Redcar Remembers the fallen by turning Pages of the Sea

On the centenary of the end of the First World War, the Danny Boyle inspired memoriam saw over 30 UK beaches transformed into a nationwide gallery in memory of the fallen.



Hundreds of people flocked to Redcar beach this Sunday to 'make art, not war' - as part of the national remembrance day event Pages of the Sea.

The event, which coincided with the hundred-year anniversary of the end of the First World War, saw the image of Private Theophilus Jones of the Durham Light Infantry etched onto the sands earlier that morning.

Born in Darlington, Private Jones was, according to online records, a headmaster at Thringstone School in Leicestershire and is said to have once lived on Ash Grove Avenue, in West Hartlepool.
He is believed to be the first British solider killed in action on home soil, on the 6th December 1914, whilst defending Hartlepool from a German coastal assault.

He was aged just 29.

Private Jones, Armistice Day 100th Anniversary, Redcar Beach (image credit: Blakey Pictures)

Joseph Addison Kirkup (1896-1918)

As families and the local community came together to make their own outlines of soldiers alongside Private Jones, retired teacher Peter Ellwood and his wife Ellen had come to Redcar to make their own tribute to his great Uncle, Joseph Addison Kirkup.

Speaking with great pride, Peter revealed that Joseph was "killed by a shell whilst trying to fix a telecommunications line" during the German Spring Offensive and The Battle of the Lys in Flanders, North-East France on the 9th April 1918, at the age of 21.

Explaining why they had chosen to come to Redcar beach, Peter eloquently added;

"It's an opportunity not to be missed really, 100 years, Armistice.

"It's quite an important milestone for us to remember him, and to remember everyone that was killed in the First World War."


"A great idea"

The event which saw the beaches of Sunderland and Redcar join over 30 coastal counterparts, from St Ninian's, Shetland to Porthcurno, Cornwall, was organised by 14-18 Now - as part of its five-year programme of 'connecting people with the First World War' through art.

Speaking at the event, Artistic Adviser for 14-18 now, Ruth Mackenzie CBE was proud to champion film maker Danny Boyles "great idea" to mark the landmark anniversary.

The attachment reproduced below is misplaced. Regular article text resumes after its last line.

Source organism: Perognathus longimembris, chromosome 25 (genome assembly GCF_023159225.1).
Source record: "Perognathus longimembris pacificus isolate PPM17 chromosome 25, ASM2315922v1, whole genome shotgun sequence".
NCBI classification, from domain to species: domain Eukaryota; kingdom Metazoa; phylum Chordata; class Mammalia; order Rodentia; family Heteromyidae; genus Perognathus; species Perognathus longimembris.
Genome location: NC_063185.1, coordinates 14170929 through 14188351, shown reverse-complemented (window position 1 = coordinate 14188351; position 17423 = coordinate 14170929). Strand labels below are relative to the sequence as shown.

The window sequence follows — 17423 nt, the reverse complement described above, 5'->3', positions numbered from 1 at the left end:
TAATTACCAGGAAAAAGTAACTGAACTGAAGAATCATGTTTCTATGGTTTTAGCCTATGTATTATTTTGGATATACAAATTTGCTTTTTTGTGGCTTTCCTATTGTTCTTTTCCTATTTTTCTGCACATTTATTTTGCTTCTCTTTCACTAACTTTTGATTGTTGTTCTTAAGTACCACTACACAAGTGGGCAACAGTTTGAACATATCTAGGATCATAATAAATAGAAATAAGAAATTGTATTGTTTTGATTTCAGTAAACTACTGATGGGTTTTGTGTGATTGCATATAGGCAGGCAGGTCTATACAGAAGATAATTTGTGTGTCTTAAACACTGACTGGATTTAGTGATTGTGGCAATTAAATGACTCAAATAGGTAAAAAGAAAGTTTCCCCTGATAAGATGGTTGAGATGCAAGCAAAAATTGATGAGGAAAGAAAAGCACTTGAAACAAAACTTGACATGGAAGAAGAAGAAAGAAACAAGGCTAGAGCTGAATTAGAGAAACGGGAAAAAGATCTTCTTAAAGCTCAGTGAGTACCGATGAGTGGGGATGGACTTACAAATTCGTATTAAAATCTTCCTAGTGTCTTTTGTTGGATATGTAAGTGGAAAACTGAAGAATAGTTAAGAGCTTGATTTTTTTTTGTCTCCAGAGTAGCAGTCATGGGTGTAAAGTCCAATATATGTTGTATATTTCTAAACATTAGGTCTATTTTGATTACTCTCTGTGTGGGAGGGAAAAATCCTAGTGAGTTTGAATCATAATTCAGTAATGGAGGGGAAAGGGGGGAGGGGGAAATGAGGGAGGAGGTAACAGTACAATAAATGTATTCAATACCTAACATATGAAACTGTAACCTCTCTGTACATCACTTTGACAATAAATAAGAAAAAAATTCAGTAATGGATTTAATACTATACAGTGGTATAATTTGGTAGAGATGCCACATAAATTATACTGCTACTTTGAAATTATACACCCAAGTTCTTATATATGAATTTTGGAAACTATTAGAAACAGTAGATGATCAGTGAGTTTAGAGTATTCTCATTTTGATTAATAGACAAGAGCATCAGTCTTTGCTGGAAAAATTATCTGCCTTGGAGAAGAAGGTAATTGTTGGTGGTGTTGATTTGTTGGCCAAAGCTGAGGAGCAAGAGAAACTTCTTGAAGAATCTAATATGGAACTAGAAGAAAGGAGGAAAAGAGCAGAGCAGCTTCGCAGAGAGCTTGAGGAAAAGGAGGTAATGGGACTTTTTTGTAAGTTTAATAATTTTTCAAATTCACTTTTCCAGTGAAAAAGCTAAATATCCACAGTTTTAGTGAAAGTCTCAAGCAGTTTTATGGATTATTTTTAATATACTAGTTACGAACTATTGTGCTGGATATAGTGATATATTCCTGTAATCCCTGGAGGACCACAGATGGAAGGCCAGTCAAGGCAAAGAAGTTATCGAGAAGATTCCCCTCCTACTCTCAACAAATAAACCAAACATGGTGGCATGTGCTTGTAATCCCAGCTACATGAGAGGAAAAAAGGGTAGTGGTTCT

"(Danny) said lets remember all the soldiers who died... on this day, the last day of the first world war, a hundred years ago; and lets do portraits in the sand and then watch the sea take away the portrait."

But of course the memory will still be with us in our hearts and in our minds."

Just one example of families coming together on Redcar beach to remember the fallen (image credit: The Southernist)

Gone, but never forgotten

As the autumn sun peaked through that afternoons clouds, at a little after 3 o'clock a crowd had gathered around the image of Private Jones, to hear the poem 'The Wound in Time' - penned especially for the occasion by British Poet Laureate Dame Carol Ann Duffy - read aloud by a small group of volunteers.

The poem reads;

It is the wound in Time. The century’s tides,
chanting their bitter psalms, cannot heal it.

Not the war to end all wars; death’s birthing place;
the earth nursing its ticking metal eggs, hatching
new carnage. 

But how could you know, brave
as belief as you boarded the boats, singing?

The end of God in the poisonous, shrapneled air.
Poetry gargling its own blood. 

We sense it was love you gave your world for; 
the town squares silent, awaiting their cenotaphs.

What happened next?

War.

And after that?

War.

And now?

War.

War.

History might as well be water, chastising this shore;
for we learn nothing from your endless sacrifice.

Your faces drowning in the pages of the sea.

Shortly after, as the cold night-sky drew in, the waves of the North-Sea washed-in, taking with them the images of Private Jones and the many others made around him - but not before the memories of a great many men and women who served were imprinted on all that experienced this very special event.


The Royal British Legion was founded by veterans after the First World War. A century on from the start of that conflict, they are still helping today's Service men and women, veterans, and their families in almost every aspect of daily life.

They also champion Remembrance, safeguarding the memory of those who have given their lives for our freedom through Remembrance education and events.

To find out more about 'The RBL' and how you can support this very special charity, visit: www.britishlegion.org.uk



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3 Comments

  1. What an incredible event and such a unique way to remember our fallen heroes. I'm sad to have missed out on it, but this article was so in-depth that I feel like I was there! Great video too :)

    Olivia - The Northernist

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  2. Pages of the Sea proved very thought provoking. I like that photo of the people gathered around the face etched in the sand.

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    1. Thanks Stuart - that is a great photo, but I must declare that it's not mine.

      A gentleman called David Newton of Blakeyphotography took it with his drone and kindly allowed me to use it for this piece.

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